The Marlins’ front office appears to be feeding negative info to the press in an attempt to tarnish his reputation before he’s ultimately fired after the season. The latest is a leak of a series of moves Girardi wanted to make. From David Hyde this morning:
"For instance, back in spring training, according to two Marlins sources, here’s some changes Girardi pushed for: Miguel Cabrera from third to first base; Dan Uggla not at second base but in left field; Josh Willingham at catcher, not Miguel Olivo; Alfredo Amezaga might not have made the team; and young pitchers like Ricky Nolasco and Josh Johnson would have started in the minor leagues."
According to Buster Olney, that kind of info could only have come from a front office leak. If so, they’re doing a pretty poor job of taking Girardi down a peg. Remember, it was Marlins’ upper management that screwed Girardi over by conducting an unexpected fire sale after his hiring. He thought he signed on to manage a contender; he got 25 kids. I didn’t hear much complaining.
Hindsight is 20/20, and those decisions did not look disastrous before the season began. Is it really a bad thing to move Cabrera a bit further down the defensive spectrum? He’s not Scott Rolen, either for defensive skills or effort.
And the left field situation was a mess before the season began. The Fish had Jeremy Hermida in right and open auditions for the rest of the outfield. Whether Willingham could even handle left capably was a complete unknown. And personally, I still like the idea of Willingham at catcher. He’s hitting .265/.341/.470 this year. That’s top-notch for a backstop, and average for a left fielder. Miguel Olivo has worked out behind the plate, but that doesn’t make Girardi a bad manager for considering other options.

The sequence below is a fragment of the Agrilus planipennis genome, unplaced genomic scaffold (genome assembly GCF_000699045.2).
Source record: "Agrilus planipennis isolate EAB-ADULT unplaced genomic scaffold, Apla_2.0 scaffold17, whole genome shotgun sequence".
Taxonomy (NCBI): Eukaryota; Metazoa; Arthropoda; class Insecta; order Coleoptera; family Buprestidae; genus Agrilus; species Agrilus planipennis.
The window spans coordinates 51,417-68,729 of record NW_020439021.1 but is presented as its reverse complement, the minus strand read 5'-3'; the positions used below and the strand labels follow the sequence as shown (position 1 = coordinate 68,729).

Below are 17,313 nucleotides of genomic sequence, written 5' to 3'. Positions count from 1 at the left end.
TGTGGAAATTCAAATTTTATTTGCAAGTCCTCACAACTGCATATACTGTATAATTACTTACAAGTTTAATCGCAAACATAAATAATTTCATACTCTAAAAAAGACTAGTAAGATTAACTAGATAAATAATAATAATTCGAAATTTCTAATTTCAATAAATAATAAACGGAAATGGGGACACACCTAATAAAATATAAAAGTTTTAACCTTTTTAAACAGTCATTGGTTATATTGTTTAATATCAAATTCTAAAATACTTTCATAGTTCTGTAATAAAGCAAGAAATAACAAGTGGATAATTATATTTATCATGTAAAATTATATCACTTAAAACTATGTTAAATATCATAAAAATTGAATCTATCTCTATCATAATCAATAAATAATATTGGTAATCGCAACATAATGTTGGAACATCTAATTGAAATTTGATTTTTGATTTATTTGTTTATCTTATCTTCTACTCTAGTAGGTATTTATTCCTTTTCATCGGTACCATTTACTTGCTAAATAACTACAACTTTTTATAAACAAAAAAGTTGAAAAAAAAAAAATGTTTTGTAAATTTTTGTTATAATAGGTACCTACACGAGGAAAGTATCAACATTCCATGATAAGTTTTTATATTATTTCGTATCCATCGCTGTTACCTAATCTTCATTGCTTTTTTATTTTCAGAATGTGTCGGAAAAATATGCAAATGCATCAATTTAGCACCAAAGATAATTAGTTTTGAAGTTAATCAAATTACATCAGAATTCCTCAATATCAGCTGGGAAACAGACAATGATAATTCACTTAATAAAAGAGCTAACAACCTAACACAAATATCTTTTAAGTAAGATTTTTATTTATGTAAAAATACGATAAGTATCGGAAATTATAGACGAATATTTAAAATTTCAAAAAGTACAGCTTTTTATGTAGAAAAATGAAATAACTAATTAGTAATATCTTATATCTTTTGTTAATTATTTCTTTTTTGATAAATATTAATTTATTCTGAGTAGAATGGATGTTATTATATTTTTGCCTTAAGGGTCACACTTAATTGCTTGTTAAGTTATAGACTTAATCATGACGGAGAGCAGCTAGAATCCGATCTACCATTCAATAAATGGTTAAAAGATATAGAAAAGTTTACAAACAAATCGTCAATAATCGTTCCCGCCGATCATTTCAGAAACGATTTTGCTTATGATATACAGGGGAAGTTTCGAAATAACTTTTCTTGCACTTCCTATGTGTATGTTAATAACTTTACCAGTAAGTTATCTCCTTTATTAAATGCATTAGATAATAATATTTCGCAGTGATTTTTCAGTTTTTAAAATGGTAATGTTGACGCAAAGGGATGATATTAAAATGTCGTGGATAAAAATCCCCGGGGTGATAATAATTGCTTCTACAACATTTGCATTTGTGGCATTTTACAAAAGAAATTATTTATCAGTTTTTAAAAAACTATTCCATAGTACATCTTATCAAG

Alfredo Amezaga? Who cares? He’s versatile, but he’s 28 and hitting .266/.337/.345.
It’s just plain unfair to suggest that starting Nolasco and Johnson in the minors would’ve been a bad decision. Nolasco had shown zero ability to get out Triple A hitters. Johnson skipped Triple A. There’s nothing wrong with skipping that level, but it’s not bad for a player’s development to try it when he’s been less than dominant at Double A.
Girardi’s done a capable job managing a ridiculously inexperienced team. He’s not entirely responsible for their success, but a ton of young guys have come along nicely under his watch. That’s a feather in his cap. I’d love to see the Cubs hire him.